Interview with Jennifer Poulter

What genre do you write and why?

What genres - Three genres, literary poetry, children’s literature/YA literature and writing for education;
Why –
poetry, because I have been in love with the rhythms and music locked in language since a child;
writing for children/YA, because I have children 5 of my own and love the escapism in children’s/YA literature;
educational material, because I want to enthuse others, especially children, with the romance of language, the power of reading and the essential life skill of written communication.
The plays I wrote as a child, I put on with the help of neighborhood friends for our families. I am getting back to that, teaching myself script writing and also teaching myself illustration and formatting for print. Continually learning new skills is something of a lifetime habit.

When did you start your writing career?

I have been writing ever since I could string a sentence together. I had my first poem anthologised whilst still at school. My father and grandfather used to recite poetry and listening to them got me hooked on poetry. Writing for children started when sleep-deprived when my twins were babies. I sat up and wrote children’s stories. I have published two picture books. “Mending Lucille”, which we hope to have released in the USA later this year, won the Crichton Award, CBCA in 2009], two junior novels, six books for education and now this book on iphone.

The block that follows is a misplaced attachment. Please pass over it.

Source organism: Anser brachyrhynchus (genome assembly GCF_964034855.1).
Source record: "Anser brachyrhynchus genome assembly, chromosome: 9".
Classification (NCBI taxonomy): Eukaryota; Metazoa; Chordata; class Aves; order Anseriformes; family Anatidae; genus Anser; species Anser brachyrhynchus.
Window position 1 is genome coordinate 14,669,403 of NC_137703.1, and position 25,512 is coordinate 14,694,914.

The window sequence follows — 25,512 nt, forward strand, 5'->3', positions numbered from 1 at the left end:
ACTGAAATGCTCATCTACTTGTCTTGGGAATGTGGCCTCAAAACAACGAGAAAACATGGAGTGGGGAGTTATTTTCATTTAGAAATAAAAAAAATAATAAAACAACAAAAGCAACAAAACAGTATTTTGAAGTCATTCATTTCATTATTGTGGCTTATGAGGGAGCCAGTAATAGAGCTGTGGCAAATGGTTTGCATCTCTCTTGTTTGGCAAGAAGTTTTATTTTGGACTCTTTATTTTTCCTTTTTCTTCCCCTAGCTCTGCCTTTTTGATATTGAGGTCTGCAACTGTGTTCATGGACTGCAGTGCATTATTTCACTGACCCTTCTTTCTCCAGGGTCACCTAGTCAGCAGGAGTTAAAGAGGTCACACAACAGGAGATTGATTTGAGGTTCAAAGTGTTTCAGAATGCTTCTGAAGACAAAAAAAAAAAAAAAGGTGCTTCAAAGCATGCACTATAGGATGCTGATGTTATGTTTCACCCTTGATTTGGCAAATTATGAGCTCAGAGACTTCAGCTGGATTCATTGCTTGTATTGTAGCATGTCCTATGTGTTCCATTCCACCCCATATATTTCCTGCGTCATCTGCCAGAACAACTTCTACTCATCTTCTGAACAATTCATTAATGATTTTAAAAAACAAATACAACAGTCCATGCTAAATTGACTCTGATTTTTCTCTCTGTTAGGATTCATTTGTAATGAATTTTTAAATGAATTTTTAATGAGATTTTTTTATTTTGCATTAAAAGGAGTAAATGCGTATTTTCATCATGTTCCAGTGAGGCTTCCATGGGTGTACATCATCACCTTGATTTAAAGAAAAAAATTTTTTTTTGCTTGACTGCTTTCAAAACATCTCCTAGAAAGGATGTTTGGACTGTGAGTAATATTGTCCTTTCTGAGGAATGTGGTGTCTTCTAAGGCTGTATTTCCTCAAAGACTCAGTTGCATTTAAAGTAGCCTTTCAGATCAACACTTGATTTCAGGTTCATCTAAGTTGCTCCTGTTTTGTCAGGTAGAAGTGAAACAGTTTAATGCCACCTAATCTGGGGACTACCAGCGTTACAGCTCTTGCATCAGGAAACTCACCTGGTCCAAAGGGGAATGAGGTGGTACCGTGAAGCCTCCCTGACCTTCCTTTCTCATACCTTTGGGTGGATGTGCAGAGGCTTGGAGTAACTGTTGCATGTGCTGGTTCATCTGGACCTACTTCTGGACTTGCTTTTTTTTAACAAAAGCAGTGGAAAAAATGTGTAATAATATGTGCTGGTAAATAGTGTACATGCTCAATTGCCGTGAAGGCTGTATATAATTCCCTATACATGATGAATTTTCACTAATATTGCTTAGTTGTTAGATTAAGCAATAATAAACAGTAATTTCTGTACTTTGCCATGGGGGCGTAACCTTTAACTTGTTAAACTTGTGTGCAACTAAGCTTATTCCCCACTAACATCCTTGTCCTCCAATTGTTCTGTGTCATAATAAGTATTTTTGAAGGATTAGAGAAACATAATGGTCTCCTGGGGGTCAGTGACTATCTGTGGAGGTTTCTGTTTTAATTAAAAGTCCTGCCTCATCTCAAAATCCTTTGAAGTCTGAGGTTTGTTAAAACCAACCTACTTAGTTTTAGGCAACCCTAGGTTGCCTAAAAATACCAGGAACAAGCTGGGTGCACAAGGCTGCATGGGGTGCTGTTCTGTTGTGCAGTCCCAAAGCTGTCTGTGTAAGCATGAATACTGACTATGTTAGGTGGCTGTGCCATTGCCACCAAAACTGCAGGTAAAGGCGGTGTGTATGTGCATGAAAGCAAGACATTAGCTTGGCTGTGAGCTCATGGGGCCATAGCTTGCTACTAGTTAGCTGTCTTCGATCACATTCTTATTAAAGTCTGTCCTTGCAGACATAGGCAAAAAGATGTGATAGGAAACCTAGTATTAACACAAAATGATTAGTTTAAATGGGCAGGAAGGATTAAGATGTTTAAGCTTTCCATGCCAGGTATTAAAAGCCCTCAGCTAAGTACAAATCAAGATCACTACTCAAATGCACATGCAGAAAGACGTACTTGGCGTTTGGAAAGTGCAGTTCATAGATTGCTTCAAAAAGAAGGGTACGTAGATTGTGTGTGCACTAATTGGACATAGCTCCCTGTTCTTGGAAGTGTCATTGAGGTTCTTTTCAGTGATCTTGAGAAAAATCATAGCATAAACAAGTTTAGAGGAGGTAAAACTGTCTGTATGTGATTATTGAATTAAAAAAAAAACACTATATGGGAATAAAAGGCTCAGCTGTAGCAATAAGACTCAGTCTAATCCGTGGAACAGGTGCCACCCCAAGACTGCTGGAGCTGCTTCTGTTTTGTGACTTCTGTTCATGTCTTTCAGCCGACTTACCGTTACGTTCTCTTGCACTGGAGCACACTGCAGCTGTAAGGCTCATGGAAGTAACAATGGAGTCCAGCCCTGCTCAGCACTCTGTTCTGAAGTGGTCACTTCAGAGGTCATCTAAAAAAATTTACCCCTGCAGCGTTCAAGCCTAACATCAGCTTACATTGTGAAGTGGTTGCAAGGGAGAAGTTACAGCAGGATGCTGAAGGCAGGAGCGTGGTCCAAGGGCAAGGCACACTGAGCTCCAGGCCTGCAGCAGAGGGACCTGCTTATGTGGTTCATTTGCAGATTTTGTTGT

How do you organise your writing schedule?

Simple answer, as best I can – full time work and five children never made for lots of spare time. Most of my children have left home now, but my husband had to leave work recently because of health issues, so still not loads of time. But your passion for your craft drives you and you never EVER go anywhere without a pen and paper and always have them beside you bed.

Tell us a bit about your latest book?

My latest book, “TOOFS”, comes out for iphone in mid August [it will be out on ipad soon after and a print copy will also be happening]. I am really excited by this, as it is my first full length ‘electronic’ book and something of a family project. I co-wrote it with my youngest daughter, Estelle Poulter, who is a child care professional of nearly 7 years standing.  It was lots of fun to write and to work with wonderful Italian illustrators, Monica Rondino and Andrea Pucci! It is their first children’s book and their first electronic book.

The book was inspired by Estelle’s stories of coping with biting children in childcare centres. We shaped the story, which has a rhyming element, around the experiences of an older sibling trying to cope with a teething younger brother and what strategies he could use to cope with this rather painful period of baby brother’s development. Monica and Andrea’s choice of using a wolf family was inspired – it gave a new and meaningful twist to the fairy story wolf’s image. Remember the Big Bad Wolf in Red Riding Hood [ “What BIG teeth you have!”]?

How did you research for this book?

Estelle had all the theory and the knowledge of its practical outworking in a play group/child care setting/family environment. She had the tragic/funny stories of coping with biting and bitten children, parents asking advice/in denial AND staff strategies. I combined that all together in a humorous story with rhyming elements.